For children of the eighties, it was the glint of hope amidst the mud of the gold pan: the blue, angled text of the Rated Rookie.
It’s easy, with our hindsight and our endless, self-perpetuating cynicism, to recognize the Rated Rookie as an early intrusion of branding into our idyllic childhoods. We were taught to salivate at the first sight of #53B6D6, and salivate we did, despite the fact that the inaugural crop of Rated Rookies included such luminaries as Mike Stenhouse and Doug Frobel, while omitting guys like Don Mattingly, Darryl Strawberry, and Pete O’Brien. It didn’t matter. The Rated Rookie was a mark of distinction, an epaulette that denoted membership in an elite circle. It whispered a secret promise, sometimes false, always interesting.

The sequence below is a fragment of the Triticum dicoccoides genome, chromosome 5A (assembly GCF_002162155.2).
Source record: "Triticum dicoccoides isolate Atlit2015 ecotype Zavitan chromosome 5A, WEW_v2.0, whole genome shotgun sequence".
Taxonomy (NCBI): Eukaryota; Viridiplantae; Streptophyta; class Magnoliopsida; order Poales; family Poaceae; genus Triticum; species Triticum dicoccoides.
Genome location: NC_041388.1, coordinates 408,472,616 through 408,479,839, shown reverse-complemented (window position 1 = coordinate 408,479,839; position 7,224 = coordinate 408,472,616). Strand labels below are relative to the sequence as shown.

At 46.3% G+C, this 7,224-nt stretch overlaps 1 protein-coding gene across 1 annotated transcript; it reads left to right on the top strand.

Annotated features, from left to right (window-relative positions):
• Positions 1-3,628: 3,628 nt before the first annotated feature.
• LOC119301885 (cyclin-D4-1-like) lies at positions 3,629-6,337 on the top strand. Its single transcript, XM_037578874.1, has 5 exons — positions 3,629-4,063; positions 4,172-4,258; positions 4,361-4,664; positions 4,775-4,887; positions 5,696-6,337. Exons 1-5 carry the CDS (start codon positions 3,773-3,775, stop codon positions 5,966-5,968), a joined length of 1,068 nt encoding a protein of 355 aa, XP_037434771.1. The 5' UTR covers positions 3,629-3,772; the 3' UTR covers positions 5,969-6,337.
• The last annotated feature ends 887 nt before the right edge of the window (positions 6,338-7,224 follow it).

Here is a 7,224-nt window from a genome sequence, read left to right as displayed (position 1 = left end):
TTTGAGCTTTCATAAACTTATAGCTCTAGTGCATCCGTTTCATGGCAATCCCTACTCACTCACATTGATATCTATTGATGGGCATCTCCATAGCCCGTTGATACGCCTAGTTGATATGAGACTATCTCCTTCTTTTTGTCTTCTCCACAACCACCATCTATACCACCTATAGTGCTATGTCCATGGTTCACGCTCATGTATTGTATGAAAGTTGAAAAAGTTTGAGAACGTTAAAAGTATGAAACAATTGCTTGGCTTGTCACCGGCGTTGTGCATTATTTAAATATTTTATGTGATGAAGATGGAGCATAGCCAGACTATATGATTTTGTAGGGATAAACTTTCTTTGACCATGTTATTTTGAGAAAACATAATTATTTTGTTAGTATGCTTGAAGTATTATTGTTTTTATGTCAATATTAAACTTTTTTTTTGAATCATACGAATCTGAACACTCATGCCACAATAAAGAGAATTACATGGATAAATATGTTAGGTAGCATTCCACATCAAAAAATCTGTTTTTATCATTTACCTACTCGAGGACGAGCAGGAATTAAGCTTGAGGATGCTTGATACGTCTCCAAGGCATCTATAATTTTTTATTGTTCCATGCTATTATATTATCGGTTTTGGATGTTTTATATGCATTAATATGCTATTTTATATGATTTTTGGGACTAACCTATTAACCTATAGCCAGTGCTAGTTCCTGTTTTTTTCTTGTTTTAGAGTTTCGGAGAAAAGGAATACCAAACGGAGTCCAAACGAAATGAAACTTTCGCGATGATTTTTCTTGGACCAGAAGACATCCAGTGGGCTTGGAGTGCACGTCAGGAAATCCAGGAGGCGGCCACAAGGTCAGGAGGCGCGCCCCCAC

And Billy Beane was not among the chosen.
Those who have read Moneyball remember that Beane was a blue chip prospect, a future colossus. But in the 1986 Donruss set, his card languished near the end, #647, among the remnants of the league, the throw-ins, the Mark Funderbunks of the baseball card world. But a minor variation released in early sets show that this was not always so:
Since these scans are unforgivably poor, a recap: Billy Beane was originally slotted at #45, a Rated Rookie. At the last minute, after the checklist was already printed, he was replaced by John Habyan, a journeyman middle reliever who put up 5.7 WAR for eight teams in eleven seasons. Granted, that’s 7.4 more than Beane did, but even Habyan would be forced to admit that Beane’s baseball cards carry a little more symbolic weight.
So here you go, Billy. Here’s the 1986 Donruss card #45 you never got. Wear that mark with pride.
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